I've been asked the same questions for four years: Why are you playing so badly? When did it start? Why did it start? Once and for all, here are the answers: I don't know, I don't know, and I don't know. If I did know, I might not be in the situation I'm in—returning to Royal Birkdale, where I won the 1991 British Open, as a television commentator instead of as a player.
To be honest, I'm looking forward to the Open. Maybe after this week all the questions will finally cease.
A lot has been made of my playing difficulties, but I've got nothing to be depressed about. I have a new life now with ABC Sports. Curtis Strange, one of my coworkers, and I play golf every day. (Curtis is playing as well as he ever has, by the way.) Along with Mike Tirico and Steve Melnyk, he's been helping me make the adjustment to TV. I had done a bit of television back in Australia, but nothing as complicated as a worldwide broadcast of the Open. I'm still learning how to handle taped sequences and live feeds, how to avoid stepping on comments from out on the course by Rossi [ Bob Rosburg] or Judy [Rankin], and how to think and speak cogently while our producer talks in my headphones.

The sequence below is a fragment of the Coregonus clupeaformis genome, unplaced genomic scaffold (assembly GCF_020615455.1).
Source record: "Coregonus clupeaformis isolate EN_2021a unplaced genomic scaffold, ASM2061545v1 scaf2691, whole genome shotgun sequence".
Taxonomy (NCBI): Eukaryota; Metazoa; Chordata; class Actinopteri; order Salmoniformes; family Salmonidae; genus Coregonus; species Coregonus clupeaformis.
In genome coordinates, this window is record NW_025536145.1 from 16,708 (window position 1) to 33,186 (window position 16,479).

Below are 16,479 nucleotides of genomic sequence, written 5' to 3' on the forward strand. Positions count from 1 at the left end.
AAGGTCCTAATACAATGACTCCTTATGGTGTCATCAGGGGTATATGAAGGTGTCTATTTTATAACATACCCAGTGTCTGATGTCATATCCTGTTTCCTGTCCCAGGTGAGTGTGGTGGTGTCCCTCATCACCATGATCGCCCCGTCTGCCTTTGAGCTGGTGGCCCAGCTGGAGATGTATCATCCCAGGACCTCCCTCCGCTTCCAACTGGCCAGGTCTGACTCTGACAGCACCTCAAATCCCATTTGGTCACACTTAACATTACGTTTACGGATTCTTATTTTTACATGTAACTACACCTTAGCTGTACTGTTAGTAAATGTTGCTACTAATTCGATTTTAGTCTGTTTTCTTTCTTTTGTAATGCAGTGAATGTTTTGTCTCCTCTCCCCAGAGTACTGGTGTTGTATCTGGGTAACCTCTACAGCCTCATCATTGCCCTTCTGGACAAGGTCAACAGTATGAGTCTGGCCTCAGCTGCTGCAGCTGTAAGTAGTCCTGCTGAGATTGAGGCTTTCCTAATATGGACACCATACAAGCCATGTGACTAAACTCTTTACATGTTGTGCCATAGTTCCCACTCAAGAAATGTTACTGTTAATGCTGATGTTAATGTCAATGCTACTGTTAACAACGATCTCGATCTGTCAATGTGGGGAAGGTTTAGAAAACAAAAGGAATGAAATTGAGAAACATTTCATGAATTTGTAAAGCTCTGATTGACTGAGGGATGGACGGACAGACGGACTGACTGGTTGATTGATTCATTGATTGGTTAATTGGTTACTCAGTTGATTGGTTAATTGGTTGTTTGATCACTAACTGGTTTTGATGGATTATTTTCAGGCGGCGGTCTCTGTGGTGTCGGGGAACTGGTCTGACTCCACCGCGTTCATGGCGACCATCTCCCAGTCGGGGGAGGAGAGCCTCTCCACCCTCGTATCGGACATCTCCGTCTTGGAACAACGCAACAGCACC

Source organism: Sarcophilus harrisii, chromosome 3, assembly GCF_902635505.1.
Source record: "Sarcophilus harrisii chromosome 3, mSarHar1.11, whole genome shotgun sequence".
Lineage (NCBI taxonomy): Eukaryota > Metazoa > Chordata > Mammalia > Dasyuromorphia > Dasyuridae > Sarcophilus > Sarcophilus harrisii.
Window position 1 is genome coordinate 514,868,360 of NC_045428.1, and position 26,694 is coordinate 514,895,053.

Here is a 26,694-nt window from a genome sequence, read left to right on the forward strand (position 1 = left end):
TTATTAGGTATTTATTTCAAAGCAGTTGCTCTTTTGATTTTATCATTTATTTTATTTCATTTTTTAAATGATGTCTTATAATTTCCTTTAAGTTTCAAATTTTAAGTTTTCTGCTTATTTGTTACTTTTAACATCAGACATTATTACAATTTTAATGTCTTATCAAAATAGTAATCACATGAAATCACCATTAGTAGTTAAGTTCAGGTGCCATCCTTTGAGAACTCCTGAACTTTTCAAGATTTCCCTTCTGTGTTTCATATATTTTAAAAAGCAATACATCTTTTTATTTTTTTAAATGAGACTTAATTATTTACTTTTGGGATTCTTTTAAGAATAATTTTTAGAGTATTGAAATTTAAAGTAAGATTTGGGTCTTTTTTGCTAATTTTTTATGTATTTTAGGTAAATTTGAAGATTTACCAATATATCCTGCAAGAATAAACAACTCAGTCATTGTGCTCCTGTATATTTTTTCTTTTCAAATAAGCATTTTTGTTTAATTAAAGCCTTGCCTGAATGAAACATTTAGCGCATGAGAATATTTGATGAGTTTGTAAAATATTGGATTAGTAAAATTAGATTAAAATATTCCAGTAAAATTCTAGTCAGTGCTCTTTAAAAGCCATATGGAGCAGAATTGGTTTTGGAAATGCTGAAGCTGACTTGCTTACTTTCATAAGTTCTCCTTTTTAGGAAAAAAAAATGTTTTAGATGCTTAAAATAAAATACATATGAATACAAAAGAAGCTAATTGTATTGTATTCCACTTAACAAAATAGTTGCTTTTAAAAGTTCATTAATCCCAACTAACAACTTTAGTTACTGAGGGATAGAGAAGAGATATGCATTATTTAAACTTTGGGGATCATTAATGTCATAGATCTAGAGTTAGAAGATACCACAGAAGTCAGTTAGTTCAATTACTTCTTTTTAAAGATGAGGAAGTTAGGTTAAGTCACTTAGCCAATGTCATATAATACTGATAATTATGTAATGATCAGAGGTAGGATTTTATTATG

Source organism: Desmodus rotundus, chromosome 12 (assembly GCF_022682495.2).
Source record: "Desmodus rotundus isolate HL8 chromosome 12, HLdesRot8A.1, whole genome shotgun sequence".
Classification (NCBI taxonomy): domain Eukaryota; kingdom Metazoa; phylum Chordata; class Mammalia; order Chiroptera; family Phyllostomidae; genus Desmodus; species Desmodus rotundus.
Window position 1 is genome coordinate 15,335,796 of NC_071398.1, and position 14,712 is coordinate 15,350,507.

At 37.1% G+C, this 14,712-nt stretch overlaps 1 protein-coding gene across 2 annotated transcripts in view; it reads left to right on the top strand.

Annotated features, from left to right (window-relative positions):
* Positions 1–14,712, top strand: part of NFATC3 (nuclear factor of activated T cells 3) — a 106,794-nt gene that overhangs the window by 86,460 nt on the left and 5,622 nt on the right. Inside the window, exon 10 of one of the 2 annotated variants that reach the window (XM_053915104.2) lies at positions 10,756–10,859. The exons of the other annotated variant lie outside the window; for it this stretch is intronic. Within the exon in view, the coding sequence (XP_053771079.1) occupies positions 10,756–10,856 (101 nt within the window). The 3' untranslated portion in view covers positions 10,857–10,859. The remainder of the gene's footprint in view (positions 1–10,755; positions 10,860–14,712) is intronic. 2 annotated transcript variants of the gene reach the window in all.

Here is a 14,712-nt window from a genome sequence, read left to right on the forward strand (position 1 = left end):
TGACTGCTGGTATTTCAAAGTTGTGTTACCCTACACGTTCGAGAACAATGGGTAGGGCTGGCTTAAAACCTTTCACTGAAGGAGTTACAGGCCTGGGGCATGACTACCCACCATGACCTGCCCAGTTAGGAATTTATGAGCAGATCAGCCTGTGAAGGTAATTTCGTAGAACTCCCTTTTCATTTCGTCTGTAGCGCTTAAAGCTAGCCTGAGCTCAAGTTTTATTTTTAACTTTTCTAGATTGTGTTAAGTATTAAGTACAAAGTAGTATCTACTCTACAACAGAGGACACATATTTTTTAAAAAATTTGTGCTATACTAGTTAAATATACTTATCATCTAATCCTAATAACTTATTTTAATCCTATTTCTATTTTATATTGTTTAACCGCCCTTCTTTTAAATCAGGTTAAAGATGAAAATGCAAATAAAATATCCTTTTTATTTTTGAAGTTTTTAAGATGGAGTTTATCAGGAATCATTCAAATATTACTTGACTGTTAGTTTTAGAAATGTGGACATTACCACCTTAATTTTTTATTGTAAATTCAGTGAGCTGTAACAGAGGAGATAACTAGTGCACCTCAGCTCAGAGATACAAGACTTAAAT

Broadcasting for 12 hours a day for ABC and ESPN, I'll be too busy to reminisce about my '91 victory. I did return to Birkdale for a few practice rounds last month, though. The grandstands were in place, empty of spectators. It was like playing the British Open alone. I stopped by the house I'd rented seven years ago. I had a cup of tea, took a look around, played all those holes that I remember so well.
How did I play? I knew you'd ask. The answer is, not bad. I was in the low 70s each day.
Perhaps I'll play in the next Open at Royal Birkdale.